Millennium Post

PNB half-yearly operating profit up 7.4% to Rs 5,374 cr

State-owned Punjab National Bank (PNB) on Friday reported an operating profit of Rs 2,533 crore for the second quarter of fiscal 2012-13, which is marginally higher compared to Rs 2,528 crore in the corresponding period of the previous financial year.

The overall operating profit of the bank during the first half of the current fiscal grew by 7.4 per cent to reach Rs 5,374 crore from Rs 5002 crore in April-September 2011-12.

The net profit for the half year ending September 2012 amounted to Rs 2,311 crore, which is marginally higher compared to Rs 2,310 crore in the previous year.

PNB reported a 11.6 per cent drop in net profit to Rs 1,065 crore on account of higher provisioning for bad loans in the September quarter.

The country's second largest PSU lender by assets had a net profit of Rs 1,205 crore in the July-September quarter of 2011-12 fiscal. 'The results are not as per our expectation,' Punjab National Bank Chairman K R Kamath told reporters here. The net non-performing Assets (NPAs) or bad loans as a percentage of total assets rose to 2.69 per cent in the July-September quarter from 0.84 per cent during the same period a year ago.'It is a reflection of what is happening in the economy. It is difficult to say whether the worst is over.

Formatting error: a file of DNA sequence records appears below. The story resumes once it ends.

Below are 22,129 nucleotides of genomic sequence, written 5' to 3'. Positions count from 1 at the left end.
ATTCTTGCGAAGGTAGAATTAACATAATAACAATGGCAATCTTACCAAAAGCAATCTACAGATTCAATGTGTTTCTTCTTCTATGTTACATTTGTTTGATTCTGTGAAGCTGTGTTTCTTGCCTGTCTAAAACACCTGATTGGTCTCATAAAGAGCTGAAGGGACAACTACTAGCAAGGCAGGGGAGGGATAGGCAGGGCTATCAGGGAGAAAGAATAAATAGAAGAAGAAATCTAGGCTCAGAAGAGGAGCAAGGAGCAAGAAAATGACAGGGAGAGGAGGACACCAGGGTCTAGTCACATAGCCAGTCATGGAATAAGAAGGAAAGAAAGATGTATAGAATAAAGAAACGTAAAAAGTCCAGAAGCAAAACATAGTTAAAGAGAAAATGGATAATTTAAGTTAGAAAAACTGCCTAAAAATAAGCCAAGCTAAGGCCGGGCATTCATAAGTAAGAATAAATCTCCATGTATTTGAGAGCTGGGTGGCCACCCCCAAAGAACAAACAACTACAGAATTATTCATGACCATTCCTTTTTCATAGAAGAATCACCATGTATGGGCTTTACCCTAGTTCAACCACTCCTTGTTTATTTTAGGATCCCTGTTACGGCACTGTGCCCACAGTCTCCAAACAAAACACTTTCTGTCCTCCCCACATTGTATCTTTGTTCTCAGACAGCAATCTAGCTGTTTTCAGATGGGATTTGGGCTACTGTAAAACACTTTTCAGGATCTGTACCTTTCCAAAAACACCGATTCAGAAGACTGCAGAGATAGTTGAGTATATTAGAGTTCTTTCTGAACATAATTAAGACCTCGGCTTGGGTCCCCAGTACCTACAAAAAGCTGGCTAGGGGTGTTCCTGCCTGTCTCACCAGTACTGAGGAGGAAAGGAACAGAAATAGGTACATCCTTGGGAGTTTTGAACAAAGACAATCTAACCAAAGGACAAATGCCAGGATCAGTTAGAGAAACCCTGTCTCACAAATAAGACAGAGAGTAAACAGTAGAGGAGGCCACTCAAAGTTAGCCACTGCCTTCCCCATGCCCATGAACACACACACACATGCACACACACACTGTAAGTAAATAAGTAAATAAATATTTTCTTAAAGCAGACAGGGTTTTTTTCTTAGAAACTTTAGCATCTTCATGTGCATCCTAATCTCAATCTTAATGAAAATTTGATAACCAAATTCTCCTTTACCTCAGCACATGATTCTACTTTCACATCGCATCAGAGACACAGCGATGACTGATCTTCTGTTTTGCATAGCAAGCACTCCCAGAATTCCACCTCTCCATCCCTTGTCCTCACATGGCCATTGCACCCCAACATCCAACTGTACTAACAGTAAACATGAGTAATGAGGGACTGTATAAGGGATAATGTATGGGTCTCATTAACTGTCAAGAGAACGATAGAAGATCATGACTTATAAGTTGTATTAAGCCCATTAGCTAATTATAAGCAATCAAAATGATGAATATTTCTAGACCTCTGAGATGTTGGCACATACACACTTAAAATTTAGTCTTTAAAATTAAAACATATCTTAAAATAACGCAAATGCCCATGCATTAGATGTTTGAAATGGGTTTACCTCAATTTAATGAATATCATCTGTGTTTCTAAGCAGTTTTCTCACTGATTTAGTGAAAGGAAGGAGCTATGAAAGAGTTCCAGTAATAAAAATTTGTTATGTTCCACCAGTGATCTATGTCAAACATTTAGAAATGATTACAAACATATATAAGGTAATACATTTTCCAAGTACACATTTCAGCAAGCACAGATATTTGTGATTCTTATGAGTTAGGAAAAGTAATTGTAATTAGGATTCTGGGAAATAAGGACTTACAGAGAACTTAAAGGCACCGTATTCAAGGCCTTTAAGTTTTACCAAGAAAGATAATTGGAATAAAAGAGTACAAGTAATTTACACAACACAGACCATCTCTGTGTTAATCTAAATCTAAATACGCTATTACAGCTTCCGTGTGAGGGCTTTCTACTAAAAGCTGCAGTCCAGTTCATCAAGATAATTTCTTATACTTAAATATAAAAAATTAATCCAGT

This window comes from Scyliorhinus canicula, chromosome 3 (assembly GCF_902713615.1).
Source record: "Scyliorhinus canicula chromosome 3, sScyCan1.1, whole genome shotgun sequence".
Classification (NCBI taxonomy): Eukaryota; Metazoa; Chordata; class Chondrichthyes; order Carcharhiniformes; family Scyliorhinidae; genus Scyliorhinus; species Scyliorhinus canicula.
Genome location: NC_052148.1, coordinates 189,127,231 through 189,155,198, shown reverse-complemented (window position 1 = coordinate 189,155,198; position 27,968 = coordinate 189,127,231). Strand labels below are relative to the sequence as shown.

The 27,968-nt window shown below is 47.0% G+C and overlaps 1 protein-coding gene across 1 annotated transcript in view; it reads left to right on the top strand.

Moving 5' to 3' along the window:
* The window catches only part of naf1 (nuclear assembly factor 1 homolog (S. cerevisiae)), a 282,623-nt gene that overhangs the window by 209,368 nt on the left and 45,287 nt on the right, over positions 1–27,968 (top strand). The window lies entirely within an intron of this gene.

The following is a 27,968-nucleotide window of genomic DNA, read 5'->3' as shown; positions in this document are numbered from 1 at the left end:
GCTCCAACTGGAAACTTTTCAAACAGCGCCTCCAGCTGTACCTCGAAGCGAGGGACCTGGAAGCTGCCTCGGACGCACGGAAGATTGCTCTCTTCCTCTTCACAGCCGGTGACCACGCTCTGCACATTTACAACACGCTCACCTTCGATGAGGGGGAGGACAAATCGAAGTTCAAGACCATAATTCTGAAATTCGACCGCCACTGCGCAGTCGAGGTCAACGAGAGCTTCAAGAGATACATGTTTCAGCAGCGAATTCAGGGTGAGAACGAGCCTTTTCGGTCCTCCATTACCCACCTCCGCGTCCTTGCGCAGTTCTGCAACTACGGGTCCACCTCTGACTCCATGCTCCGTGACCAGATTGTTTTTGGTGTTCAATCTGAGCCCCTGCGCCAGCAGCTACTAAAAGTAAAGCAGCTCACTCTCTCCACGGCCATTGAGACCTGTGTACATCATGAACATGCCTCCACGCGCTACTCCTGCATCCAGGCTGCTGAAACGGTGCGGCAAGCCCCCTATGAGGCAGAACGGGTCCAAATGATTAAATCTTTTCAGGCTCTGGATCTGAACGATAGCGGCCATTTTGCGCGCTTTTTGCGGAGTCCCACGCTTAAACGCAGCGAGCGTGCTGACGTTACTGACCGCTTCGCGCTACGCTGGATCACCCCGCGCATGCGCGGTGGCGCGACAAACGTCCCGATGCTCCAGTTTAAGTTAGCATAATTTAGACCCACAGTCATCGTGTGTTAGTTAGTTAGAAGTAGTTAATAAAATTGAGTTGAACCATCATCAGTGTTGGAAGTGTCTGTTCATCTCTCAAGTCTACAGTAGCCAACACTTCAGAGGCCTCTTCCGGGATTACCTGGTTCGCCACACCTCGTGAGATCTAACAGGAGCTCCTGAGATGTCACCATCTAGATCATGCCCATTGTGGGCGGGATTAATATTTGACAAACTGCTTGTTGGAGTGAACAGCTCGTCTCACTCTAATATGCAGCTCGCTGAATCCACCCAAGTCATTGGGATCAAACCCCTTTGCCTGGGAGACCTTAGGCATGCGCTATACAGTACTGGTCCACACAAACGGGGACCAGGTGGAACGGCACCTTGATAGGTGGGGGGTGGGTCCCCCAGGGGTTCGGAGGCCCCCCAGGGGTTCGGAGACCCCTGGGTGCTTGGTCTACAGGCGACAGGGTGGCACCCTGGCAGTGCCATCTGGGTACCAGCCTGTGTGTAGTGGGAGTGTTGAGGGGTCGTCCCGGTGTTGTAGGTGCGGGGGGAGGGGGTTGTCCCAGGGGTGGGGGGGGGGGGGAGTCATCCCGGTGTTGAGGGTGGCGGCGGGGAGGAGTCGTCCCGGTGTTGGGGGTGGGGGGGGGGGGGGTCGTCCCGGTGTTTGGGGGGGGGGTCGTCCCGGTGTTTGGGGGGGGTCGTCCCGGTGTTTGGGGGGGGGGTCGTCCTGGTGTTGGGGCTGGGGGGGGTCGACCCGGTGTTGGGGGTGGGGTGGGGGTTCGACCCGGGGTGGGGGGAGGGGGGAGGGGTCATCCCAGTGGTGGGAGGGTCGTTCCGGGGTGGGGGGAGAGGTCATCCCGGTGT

It all depends on how economy behaves in next three-six months," explained Kamath.

In absolute term, the net NPA of the Delhi-based bank jumped to Rs 7,883.43 crore in the July-September quarter, from Rs 2,088.51 crore in the year ago period.

During the quarter, the bank provisioning towards NPAs stood at Rs 1,140 crore, a 257 per cent jump over the Rs 319 crore provisioned in the September quarter of last fiscal.

'The higher provisioning is on account of higher NPA slippage. In some ways, it is a reflection of what is happening in the economy,' Kamath said.

Shares of Punjab National Bank slipped sharply on the earnings as NPAs rose. PNB's shares ended at Rs 748 on the Bombay Stock Exchange (BSE), down 7.01 per cent from previous close.

Many public sector undertaking (PSU) lenders have exposure to debt-laden firms like Kingfisher Airlines, Deccan Chronicle, the beleaguered state electricity boards and power and infrastructure projects.

'Wherever investments are not in a position to generate income, the government has to work to reduce bottlenecks, or else banks will have to take a hit in their books,' pointed out Kamath. [WITH PTI INPUTS]
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